An example I can actually think of where fiction might have made me a better person

Here's an example of a story that changed my life: I was about to leave Chicago to come to Maryland and start my job after graduate school. I saw Monster, which is based on a true story, but parts of it were obviously imagined. Aileen Wuornos just has bad damn luck. Most of the world shits on her. A few people are kind to her, but their kindness is not enough or not timely enough to make a difference. The movie doesn't really excuse Wuornos for becoming a serial killer, but it does make one wonder how things would have turned out for her if she had received a little more kindness when it might have still done some good. The last murder she commits is of a man who picks her up and, when she offers to have sex with him, says he'd rather offer her a meal and a place to stay. He and his wife have a room, he says. But it's too late for her. 

I left that movie wondering what difference it would have made if he'd been there ten years earlier. So I decided I would try to make enough money that I would have a spare room in my house to give to someone who needed it. 

I don't think that's the point of most current fiction

That's a pragmatic outcome of fiction. But I don't think that's the outcome most contemporary fiction is going for. A story is considered successful if it merely creates a simulacra of real emotion in the reader/viewer. It is, to use the phrase from Anis Shivani I've already quoted a few times, "cheap counseling for a bereaved bourgeoisie." 

Contemporary fiction often seems not to be offering anything to say about the nature of suffering its characters go through. It's trying to be, itself, a way to experience and overcome suffering. It's not a means to express something, it's the ends. The words and images and internal emotional logic of the fiction are a world unto themselves. The idea isn't to say something true about the world, to hold up a mirror to society. It's to become its own world. A story has succeeded when it becomes itself.

 Meanwhile, in the real world...

 One of my first workshop heretic moments came in 2003, when I openly wondered in class about what the point of writing the kind of poems and stories we were trying to write was. One poet got very angry with me. How could I say there was no point to writing poetry? A woman in Nigeria had just been acquitted of stoning to death for adultery because people wrote about it! I wanted to ask her how many poems she thought the judges had read. More than likely, they read about one document: an order from a government official to let her off. And that official had probably read a threat from a Western ambassador or two. No poems, I'm going to guess.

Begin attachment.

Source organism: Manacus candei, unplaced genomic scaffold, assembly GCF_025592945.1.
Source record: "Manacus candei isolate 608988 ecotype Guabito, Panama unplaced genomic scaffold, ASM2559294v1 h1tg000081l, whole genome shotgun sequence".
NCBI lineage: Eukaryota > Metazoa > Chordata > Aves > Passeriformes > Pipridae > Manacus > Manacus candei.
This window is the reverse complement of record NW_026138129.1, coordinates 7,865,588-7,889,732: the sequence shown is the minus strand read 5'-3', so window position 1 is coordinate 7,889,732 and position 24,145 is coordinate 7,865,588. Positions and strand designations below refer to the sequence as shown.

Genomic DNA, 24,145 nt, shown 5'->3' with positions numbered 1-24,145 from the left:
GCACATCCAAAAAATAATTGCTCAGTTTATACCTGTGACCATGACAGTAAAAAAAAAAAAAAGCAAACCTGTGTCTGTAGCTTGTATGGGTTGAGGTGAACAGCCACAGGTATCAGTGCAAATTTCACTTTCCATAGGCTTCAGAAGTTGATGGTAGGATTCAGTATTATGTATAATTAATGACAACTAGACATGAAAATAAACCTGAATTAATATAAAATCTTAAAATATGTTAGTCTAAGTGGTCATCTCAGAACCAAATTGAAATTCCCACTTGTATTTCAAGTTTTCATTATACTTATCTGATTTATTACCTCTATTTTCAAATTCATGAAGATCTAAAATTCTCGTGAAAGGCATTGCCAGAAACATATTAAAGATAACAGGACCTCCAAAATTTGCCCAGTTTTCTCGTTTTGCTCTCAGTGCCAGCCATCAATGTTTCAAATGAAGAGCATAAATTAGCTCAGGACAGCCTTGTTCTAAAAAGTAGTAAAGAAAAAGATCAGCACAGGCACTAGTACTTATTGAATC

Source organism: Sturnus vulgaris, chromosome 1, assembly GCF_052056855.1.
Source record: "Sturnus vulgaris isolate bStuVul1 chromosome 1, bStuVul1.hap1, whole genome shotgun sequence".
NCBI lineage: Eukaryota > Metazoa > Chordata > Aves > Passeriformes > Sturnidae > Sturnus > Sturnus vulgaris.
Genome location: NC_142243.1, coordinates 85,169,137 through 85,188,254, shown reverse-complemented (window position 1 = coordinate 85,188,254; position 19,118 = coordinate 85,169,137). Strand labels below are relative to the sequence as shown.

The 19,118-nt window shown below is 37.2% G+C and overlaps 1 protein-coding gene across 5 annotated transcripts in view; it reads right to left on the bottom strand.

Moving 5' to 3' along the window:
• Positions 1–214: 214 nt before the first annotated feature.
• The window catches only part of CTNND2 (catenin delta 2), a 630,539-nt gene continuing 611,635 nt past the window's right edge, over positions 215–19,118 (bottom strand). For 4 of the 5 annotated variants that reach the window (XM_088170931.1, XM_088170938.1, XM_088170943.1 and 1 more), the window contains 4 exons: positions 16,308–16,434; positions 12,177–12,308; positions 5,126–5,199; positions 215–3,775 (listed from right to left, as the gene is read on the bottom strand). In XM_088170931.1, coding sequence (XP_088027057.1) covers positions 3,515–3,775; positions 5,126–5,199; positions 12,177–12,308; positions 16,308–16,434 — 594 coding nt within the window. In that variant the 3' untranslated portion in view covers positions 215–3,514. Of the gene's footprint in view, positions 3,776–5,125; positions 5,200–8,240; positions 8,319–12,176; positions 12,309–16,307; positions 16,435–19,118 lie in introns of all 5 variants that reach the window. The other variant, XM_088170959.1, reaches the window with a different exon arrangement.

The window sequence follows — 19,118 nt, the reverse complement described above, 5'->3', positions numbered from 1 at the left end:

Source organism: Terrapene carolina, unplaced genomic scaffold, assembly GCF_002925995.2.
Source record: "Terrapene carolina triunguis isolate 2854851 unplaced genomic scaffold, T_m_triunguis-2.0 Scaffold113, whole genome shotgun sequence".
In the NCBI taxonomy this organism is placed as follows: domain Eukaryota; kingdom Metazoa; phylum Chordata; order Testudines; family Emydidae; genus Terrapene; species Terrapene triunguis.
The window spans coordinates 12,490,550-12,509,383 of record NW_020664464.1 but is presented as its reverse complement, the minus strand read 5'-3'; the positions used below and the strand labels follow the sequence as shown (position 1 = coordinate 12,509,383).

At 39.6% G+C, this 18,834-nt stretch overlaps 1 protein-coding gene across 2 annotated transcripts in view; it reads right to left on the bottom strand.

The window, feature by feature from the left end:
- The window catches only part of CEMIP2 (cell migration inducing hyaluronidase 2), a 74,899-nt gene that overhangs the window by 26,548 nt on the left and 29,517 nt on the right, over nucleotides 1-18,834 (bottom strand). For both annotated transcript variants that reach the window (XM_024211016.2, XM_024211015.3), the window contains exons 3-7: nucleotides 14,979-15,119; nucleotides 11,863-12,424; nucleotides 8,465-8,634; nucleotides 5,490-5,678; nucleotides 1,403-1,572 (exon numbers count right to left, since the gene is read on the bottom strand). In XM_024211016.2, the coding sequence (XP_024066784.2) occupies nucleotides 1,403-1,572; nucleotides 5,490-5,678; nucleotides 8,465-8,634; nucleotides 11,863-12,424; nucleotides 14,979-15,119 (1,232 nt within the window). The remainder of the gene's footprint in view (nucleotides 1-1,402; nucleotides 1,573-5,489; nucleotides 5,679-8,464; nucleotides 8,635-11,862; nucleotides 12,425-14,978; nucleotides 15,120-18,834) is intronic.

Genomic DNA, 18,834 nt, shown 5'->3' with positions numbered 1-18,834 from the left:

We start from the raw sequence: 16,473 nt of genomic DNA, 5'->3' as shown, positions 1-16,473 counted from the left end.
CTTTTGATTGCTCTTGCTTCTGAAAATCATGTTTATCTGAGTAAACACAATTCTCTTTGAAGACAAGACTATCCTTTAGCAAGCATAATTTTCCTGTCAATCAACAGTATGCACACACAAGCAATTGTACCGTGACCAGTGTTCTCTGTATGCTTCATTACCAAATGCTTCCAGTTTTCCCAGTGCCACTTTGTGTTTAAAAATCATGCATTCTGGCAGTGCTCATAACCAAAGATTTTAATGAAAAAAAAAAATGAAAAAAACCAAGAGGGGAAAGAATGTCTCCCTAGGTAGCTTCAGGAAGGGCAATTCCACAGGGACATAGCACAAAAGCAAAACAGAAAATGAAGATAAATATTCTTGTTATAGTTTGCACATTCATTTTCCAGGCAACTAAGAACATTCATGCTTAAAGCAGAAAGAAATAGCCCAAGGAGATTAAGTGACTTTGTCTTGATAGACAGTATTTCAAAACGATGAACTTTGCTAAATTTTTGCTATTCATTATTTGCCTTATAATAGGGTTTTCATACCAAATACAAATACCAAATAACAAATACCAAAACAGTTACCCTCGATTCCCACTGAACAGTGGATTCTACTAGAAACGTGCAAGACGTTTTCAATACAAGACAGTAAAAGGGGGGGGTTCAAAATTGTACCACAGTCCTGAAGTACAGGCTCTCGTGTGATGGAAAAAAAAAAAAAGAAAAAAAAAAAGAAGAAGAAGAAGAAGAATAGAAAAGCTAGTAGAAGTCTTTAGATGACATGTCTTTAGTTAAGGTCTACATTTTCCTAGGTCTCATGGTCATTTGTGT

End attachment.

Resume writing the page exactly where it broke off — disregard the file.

I posted a few weeks back about the struggles of a woman I know to get medical care for her daughter, who has a severe medical condition. That post was partly the result of buzzed blogging, but it was also a result of listening to Chris Hayes' interview about his book A Colony in a Nation. He took time to talk about how the proposed changes to the Affordable Care Act would especially hurt mentally ill people. It was non-fiction, and I found it far more moving than any story I can remember reading lately. 

What story could I write that could be as necessary as Bandi's The Accusation, which is fiction but of a pointed political nature, a cry for a people and a finger wagging directly at a dictator?

But this book's coming out...

I have so much more work to do now that I have a book coming out. I have editing. I have decisions to make about the cover, the credits. I'm supposed to do readings and promote myself and send my book to be reviewed and get people to write blurbs for the back of the book and generally become my own literary pimp. Then, I need to write more so I can follow this up and keep marketing myself.

A friend of mine was once a chess player with a very strong rating. I'm jealous of that, because I like chess and wish I were as good as him. I'm always surprised he stopped playing. I recently asked him why, and he said, "I got to be better than 99% of players with X level of effort. But it would take X^2 level of effort to become better than 99.1% of players. I thought my time would be better spent getting good at something else."

As I think about jumping into the deep end of writing and whether it is a humanly enriching enough activity to justify a much deeper time and energy commitment than I have so far given it. How, for example, will writing allow me to keep that room in my house for someone to use? If writing can't provide something better for the world than that, what I am doing spending my time doing it?